Johnson & Johnson reported Tuesday that sales were hurt by greater rebating of some key prescription drugs in the U.S. and a slowdown world-wide in purchases of consumer-health products, while raising its forecasts for the year as it nears closing on its largest-ever acquisition.
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J&J's world-wide sales of $17.8 billion were up 1.6% for year but missed Wall Street's estimates. Especially disappointing to analysts was the performance of the company's pharmaceuticals business, whose $8.2 billion in quarterly sales rose just 1.4%, hurt by sales falling for the blood-thinner Xarelto and diabetes drug Invokana.
Analysts said the results are likely to concern investors worried that the company's pharmaceuticals business, its main engine of growth in recent years, was slowing. J&J shares fell 3.1% in morning trading on the report.
The New Brunswick, N.J., company attributed the misses to temporary factors, rather than weakening fundamentals. J&J Chief Financial Officer Dominic Caruso said Xarelto and Invokana sales, for instance, were hurt by the larger rebates offered to health plans in order to secure preferred formulary position versus competitors.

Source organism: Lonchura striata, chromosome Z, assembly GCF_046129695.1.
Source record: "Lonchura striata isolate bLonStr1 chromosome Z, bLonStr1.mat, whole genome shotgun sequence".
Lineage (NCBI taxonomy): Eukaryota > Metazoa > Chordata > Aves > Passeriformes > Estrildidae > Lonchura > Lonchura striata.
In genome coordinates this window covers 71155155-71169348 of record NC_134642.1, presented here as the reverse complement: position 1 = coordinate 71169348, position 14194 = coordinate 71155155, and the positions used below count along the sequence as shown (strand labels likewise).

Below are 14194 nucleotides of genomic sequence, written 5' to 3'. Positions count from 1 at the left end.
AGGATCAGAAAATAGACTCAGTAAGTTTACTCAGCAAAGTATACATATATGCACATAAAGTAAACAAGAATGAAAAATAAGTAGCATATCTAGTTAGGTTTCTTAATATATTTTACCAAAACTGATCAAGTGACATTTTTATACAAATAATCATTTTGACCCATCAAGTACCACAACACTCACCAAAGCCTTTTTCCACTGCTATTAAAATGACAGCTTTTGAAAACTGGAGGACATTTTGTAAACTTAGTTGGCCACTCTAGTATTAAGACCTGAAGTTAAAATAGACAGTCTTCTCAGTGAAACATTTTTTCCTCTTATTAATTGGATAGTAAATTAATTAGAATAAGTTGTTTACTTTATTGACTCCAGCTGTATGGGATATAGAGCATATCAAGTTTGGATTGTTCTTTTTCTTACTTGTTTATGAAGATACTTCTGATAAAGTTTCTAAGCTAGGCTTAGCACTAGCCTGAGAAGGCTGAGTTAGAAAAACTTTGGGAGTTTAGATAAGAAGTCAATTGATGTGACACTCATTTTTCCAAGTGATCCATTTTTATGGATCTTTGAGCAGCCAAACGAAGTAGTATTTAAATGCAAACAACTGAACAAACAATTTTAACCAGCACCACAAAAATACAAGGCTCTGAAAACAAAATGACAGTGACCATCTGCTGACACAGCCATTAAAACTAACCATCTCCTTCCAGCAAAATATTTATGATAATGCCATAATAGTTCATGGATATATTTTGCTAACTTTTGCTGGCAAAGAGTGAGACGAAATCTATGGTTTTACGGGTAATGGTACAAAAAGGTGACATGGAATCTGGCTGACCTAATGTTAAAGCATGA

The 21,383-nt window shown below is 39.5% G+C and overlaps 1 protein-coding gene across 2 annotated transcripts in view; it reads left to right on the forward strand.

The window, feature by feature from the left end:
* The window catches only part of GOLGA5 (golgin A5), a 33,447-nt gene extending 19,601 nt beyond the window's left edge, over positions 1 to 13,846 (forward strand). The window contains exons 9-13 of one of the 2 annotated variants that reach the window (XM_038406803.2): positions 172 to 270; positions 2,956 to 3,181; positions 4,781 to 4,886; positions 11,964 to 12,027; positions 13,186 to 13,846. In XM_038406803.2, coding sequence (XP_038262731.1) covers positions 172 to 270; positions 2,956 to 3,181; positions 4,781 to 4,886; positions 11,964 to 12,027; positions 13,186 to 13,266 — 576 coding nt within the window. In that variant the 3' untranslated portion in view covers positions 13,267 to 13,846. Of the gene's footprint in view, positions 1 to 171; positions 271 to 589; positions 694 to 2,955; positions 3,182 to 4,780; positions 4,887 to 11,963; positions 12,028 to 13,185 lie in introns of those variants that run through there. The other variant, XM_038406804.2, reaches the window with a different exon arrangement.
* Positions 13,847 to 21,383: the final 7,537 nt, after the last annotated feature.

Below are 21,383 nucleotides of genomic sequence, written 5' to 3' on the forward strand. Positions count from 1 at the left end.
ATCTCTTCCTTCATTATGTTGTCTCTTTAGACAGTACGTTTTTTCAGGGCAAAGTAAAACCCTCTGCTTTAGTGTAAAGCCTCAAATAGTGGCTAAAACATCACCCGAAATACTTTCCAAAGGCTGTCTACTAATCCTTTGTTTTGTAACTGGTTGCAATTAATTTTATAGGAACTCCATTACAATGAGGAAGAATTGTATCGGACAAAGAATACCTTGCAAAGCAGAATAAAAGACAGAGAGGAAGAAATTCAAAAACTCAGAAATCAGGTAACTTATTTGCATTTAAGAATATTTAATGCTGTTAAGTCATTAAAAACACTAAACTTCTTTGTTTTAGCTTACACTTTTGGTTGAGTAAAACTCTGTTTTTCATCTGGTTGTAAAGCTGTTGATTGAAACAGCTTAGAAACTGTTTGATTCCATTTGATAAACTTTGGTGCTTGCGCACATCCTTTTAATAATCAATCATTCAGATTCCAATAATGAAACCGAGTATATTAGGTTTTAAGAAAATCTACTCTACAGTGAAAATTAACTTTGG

Mr. Caruso offered a rosy picture of the impact of U.S. biosimilar competition on J&J's top-selling product, rheumatoid-arthritis drug Remicade. He said J&J hasn't seen "much of an impact" so far from Pfizer's biosimilar version, which went on sale late last year. "We expects patients will move slowly to a biosimilar," he added.
J&J said its consumer health-products business was affected by a world-wide slowdown in the sector, as higher gas prices, delayed tax refunds and retailers reducing inventory levels caused sales to stay relatively flat at $3.2 billion world-wide in the quarter. Mr. Caruso said he expects retailers to eventually increase inventories.
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J&J raised its overall financial forecast for the year to include the expected impact of the $30 billion acquisition of European rare-disease biotech Actelion Ltd.
J&J expects the deal, its largest ever, to close in the second quarter. To account for the addition, J&J raised its adjusted per-share earnings guidance to a range of $7 to $7.15, up from $6.93 to $7.08. In addition, it now sees annual sales in a range of $75.4 billion to $76.1 billion, up from $74.1 billion to $74.8 billion.
"We're optimistic for the future," Mr. Caruso said.
Over all in the quarter, Johnson & Johnson posted a profit of $4.42 billion, down from $4.46 billion a year earlier. On a per-share basis, profit rose to $1.61 from $1.59, helped by a lower average outstanding share count. Excluding certain items, earnings came in at $1.83 a share; analysts expected $1.77 on that basis.
Write to Jonathan D. Rockoff at Jonathan.Rockoff@wsj.com and Joshua Jamerson at email@example.com
(END) Dow Jones Newswires
April 18, 2017 10:28 ET (14:28 GMT)